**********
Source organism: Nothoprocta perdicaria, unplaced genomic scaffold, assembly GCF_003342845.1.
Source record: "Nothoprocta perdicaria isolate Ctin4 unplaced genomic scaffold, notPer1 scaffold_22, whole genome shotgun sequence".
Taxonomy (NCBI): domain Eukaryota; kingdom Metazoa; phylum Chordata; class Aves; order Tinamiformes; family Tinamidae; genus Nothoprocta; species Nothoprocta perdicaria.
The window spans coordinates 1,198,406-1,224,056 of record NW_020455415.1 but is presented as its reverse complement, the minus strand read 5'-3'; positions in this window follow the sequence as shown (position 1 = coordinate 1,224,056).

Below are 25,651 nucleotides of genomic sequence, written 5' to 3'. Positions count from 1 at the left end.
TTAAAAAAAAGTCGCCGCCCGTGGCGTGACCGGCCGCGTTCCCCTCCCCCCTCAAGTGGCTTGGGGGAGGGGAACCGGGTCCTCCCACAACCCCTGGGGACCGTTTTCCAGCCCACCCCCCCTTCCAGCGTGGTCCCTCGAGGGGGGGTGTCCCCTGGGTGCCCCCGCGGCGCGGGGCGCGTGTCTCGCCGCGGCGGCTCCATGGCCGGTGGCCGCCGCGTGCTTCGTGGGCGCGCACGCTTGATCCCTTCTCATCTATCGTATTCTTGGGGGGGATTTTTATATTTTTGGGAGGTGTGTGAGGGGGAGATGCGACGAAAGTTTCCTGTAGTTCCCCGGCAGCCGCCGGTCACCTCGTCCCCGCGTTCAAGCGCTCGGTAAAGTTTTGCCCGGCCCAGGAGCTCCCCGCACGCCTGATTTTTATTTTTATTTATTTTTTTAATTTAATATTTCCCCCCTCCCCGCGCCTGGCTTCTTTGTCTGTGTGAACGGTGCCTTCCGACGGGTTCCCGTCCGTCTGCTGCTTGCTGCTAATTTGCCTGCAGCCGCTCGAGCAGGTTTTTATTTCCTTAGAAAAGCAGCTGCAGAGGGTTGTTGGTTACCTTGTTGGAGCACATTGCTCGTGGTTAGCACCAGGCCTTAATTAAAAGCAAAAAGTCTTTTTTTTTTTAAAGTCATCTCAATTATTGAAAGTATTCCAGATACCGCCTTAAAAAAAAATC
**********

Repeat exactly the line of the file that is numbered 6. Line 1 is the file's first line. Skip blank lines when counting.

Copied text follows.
TTAAAAAAAAGTCGCCGCCCGTGGCGTGACCGGCCGCGTTCCCCTCCCCCCTCAAGTGGCTTGGGGGAGGGGAACCGGGTCCTCCCACAACCCCTGGGGACCGTTTTCCAGCCCACCCCCCCTTCCAGCGTGGTCCCTCGAGGGGGGGTGTCCCCTGGGTGCCCCCGCGGCGCGGGGCGCGTGTCTCGCCGCGGCGGCTCCATGGCCGGTGGCCGCCGCGTGCTTCGTGGGCGCGCACGCTTGATCCCTTCTCATCTATCGTATTCTTGGGGGGGATTTTTATATTTTTGGGAGGTGTGTGAGGGGGAGATGCGACGAAAGTTTCCTGTAGTTCCCCGGCAGCCGCCGGTCACCTCGTCCCCGCGTTCAAGCGCTCGGTAAAGTTTTGCCCGGCCCAGGAGCTCCCCGCACGCCTGATTTTTATTTTTATTTATTTTTTTAATTTAATATTTCCCCCCTCCCCGCGCCTGGCTTCTTTGTCTGTGTGAACGGTGCCTTCCGACGGGTTCCCGTCCGTCTGCTGCTTGCTGCTAATTTGCCTGCAGCCGCTCGAGCAGGTTTTTATTTCCTTAGAAAAGCAGCTGCAGAGGGTTGTTGGTTACCTTGTTGGAGCACATTGCTCGTGGTTAGCACCAGGCCTTAATTAAAAGCAAAAAGTCTTTTTTTTTTTAAAGTCATCTCAATTATTGAAAGTATTCCAGATACCGCCTTAAAAAAAAATC